1960: The Making of the President Review


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Posted by Kyle on Aug 9, 2017

I imagine that I am not alone in my personal aversion to games about politics, especially in the tumultuous year of 2017. I play games to get away from electoral colleges, recounts, hanging chads, and the polarizing world of red vs. blue. I prefer the blood and sweat of hacking away at undead goblins to the stale coffee and packed tour buses of a presidential campaign any day. So it was then with some apprehension that I approached 1960: The Making of the President, a game covering the hotly disputed contest between John F. Kennedy and Richard M. Nixon.

Perhaps it’s the sixty years since this particular election, or perhaps it’s the noble attempt at approaching the issues of the 1960 contest in an objective fashion, but whatever the case, my fears were washed away within a few turns. The game will warp you back in time, giving you a clear picture of the culture and times of the late 1950s, while casting you in the shoes of one of the two major-party candidates. The event cards are both parts informative and highly evocative of the historical occurrences they depict. You can smell the love for the subject matter that was poured into the sturdy, nuclear fallout-proof GMT box.

The game gets the usual superb GMT treatment. It’s a real sight to behold on the table.

Fans of Twilight Struggle will immediately recognize the system driving the design. It’s Twilight Struggle with some additional chrome tacked on, with a blind cube draw in place of rolling dice, and with a pleasantly shortened play time. It’s got all its predecessors’ little joys and agonies, like cleverly squirming your way out of a terrible hand or grimacing as you allow your opponent to trigger a devastating event that erodes all your support in a key area of the board. Every card play is beautifully tense.

Still, it’s not quite as dreadfully cutthroat as Twilight Struggle. This may be because the fate of the world doesn’t hang in the balance here. You won’t be worried that your very next card draw will degrade the DEFCON rating just far enough to plunge the world into a deadly nuclear showdown. And you don’t necessarily have to memorize the deck to play well as in the previous game. This makes it highly accessible, as you’ll feel a little more free to try different strategies and go for desperate gambits, since a bad card play won’t necessarily mean you might as well pack up the game.

However, the game’s sense of presence is ever so slightly improved over its forebear. Since you actually have to move your candidate’s marker around the board in order to campaign and place valuable influence cubes across the board, you’re treated with a front-seat narrative to the seemingly endless stump speeches and prolonged bus tours of a U.S. presidential election. If the card play feels looser than in Twilight Struggle, it also feels more visceral and significant. In the previous game, you’re constantly just reversing each other’s plays, trying to keep the world in balance until you can go for the jugular. In 1960, you’re making advances with a successful campaign in the South while your opponent visits the volatile Midwest and tries to sway the captains of U.S. industry to support him. Plus, the setting of a presidential election is something to which we can relate to a little more closely than two large superpowers vying for control of the world via proxy battles (on second thought… never mind.)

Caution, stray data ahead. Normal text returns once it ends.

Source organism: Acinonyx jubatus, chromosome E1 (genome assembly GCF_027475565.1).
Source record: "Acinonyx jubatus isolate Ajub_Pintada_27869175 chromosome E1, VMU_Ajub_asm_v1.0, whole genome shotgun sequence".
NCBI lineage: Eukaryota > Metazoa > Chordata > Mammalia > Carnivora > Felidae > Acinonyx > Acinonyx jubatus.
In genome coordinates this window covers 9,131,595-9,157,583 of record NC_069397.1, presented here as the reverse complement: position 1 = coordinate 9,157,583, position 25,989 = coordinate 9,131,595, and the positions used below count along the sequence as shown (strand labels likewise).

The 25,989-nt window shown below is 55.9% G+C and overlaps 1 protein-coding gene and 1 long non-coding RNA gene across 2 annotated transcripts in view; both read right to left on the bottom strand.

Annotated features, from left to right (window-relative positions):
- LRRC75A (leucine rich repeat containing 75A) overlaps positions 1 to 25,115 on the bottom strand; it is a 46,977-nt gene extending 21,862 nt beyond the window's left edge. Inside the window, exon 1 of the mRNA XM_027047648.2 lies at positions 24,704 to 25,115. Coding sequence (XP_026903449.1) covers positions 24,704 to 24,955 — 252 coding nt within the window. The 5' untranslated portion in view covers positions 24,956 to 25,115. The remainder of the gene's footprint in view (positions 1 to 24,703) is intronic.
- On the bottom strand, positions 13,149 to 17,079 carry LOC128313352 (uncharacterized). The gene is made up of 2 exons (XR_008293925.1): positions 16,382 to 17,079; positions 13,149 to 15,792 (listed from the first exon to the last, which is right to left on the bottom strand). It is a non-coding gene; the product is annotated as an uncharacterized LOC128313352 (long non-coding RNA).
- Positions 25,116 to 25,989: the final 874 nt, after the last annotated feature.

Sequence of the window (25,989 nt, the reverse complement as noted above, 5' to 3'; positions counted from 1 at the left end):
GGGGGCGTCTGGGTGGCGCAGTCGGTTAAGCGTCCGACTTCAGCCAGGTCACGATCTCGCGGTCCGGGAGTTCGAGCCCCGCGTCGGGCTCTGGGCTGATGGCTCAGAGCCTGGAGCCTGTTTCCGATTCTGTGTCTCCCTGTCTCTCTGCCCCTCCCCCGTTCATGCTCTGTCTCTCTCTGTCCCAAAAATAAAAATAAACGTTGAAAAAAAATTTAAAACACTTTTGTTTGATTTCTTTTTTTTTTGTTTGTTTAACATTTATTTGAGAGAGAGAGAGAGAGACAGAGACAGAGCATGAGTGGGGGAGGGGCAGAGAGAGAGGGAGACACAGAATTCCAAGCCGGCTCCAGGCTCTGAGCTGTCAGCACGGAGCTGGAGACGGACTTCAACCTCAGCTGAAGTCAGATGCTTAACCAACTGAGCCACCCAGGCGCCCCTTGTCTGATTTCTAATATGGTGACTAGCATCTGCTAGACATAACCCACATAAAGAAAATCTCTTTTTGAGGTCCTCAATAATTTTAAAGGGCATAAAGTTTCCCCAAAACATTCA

My opponent has brainwashed the people of New York.

Strangely, the game’s added chrome makes it feel paradoxically heavier than Twilight Struggle, since you have more subsystems to manage. Half the game is building up to the big televised debates that could sway several key swing states to your cause, and mechanisms like trying to win key newspaper endorsements and the hearts and minds of the people through advertising campaigns. The previous game contained all its chrome on the cards, with the possible exception of the Space Race, while this game gleefully tacks on all kinds of new bits and bobs to drive home the feel of a tight presidential race. I’m ambivalent on whether or not this is an improvement. There’s more to think about on the front end, but then you won’t have to worry about gobs of cards with persistent effects you have to keep in mind being littered all over the board. It’s a trade-off, and it works, though I do wonder if it could have been cleaned up just a touch for a simpler experience.

After a play or two, though, the systems will become second nature and you’ll find yourself enjoying one of the very best head-to-head territory control games on offer. It stands on the shoulders of its forebear, so it’s not quite as impactful as that iconic game, but it’s a wonderful experience nonetheless.

So, in the end, it’s no Twilight Struggle, but nothing is. 1960: The Making of the President is a superb marriage of subject matter and design, and it comes highly recommended.